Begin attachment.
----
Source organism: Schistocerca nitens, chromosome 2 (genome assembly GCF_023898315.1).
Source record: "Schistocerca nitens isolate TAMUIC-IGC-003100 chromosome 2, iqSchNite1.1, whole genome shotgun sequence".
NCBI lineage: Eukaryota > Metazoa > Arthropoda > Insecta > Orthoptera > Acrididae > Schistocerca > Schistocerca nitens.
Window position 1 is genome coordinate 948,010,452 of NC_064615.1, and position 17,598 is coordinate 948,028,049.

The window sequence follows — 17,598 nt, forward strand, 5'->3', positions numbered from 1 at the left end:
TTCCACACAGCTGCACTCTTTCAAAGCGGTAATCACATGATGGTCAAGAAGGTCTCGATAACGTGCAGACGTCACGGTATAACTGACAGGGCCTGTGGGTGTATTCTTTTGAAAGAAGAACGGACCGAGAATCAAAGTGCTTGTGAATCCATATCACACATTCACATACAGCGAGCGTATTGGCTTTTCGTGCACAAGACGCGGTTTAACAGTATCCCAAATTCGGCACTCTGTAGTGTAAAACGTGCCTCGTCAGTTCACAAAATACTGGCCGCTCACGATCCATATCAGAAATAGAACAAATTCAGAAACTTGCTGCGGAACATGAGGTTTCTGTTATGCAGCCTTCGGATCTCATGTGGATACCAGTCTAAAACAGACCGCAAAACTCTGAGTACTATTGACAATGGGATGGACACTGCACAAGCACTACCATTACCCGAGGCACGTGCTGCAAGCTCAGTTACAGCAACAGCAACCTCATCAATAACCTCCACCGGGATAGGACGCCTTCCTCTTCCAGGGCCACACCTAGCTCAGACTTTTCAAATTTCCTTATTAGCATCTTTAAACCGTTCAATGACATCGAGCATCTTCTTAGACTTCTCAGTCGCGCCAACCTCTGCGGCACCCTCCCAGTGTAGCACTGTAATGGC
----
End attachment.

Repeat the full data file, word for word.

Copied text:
Source organism: Schistocerca nitens, chromosome 2 (genome assembly GCF_023898315.1).
Source record: "Schistocerca nitens isolate TAMUIC-IGC-003100 chromosome 2, iqSchNite1.1, whole genome shotgun sequence".
NCBI lineage: Eukaryota > Metazoa > Arthropoda > Insecta > Orthoptera > Acrididae > Schistocerca > Schistocerca nitens.
Window position 1 is genome coordinate 948,010,452 of NC_064615.1, and position 17,598 is coordinate 948,028,049.

The window sequence follows — 17,598 nt, forward strand, 5'->3', positions numbered from 1 at the left end:
TTCCACACAGCTGCACTCTTTCAAAGCGGTAATCACATGATGGTCAAGAAGGTCTCGATAACGTGCAGACGTCACGGTATAACTGACAGGGCCTGTGGGTGTATTCTTTTGAAAGAAGAACGGACCGAGAATCAAAGTGCTTGTGAATCCATATCACACATTCACATACAGCGAGCGTATTGGCTTTTCGTGCACAAGACGCGGTTTAACAGTATCCCAAATTCGGCACTCTGTAGTGTAAAACGTGCCTCGTCAGTTCACAAAATACTGGCCGCTCACGATCCATATCAGAAATAGAACAAATTCAGAAACTTGCTGCGGAACATGAGGTTTCTGTTATGCAGCCTTCGGATCTCATGTGGATACCAGTCTAAAACAGACCGCAAAACTCTGAGTACTATTGACAATGGGATGGACACTGCACAAGCACTACCATTACCCGAGGCACGTGCTGCAAGCTCAGTTACAGCAACAGCAACCTCATCAATAACCTCCACCGGGATAGGACGCCTTCCTCTTCCAGGGCCACACCTAGCTCAGACTTTTCAAATTTCCTTATTAGCATCTTTAAACCGTTCAATGACATCGAGCATCTTCTTAGACTTCTCAGTCGCGCCAACCTCTGCGGCACCCTCCCAGTGTAGCACTGTAATGGC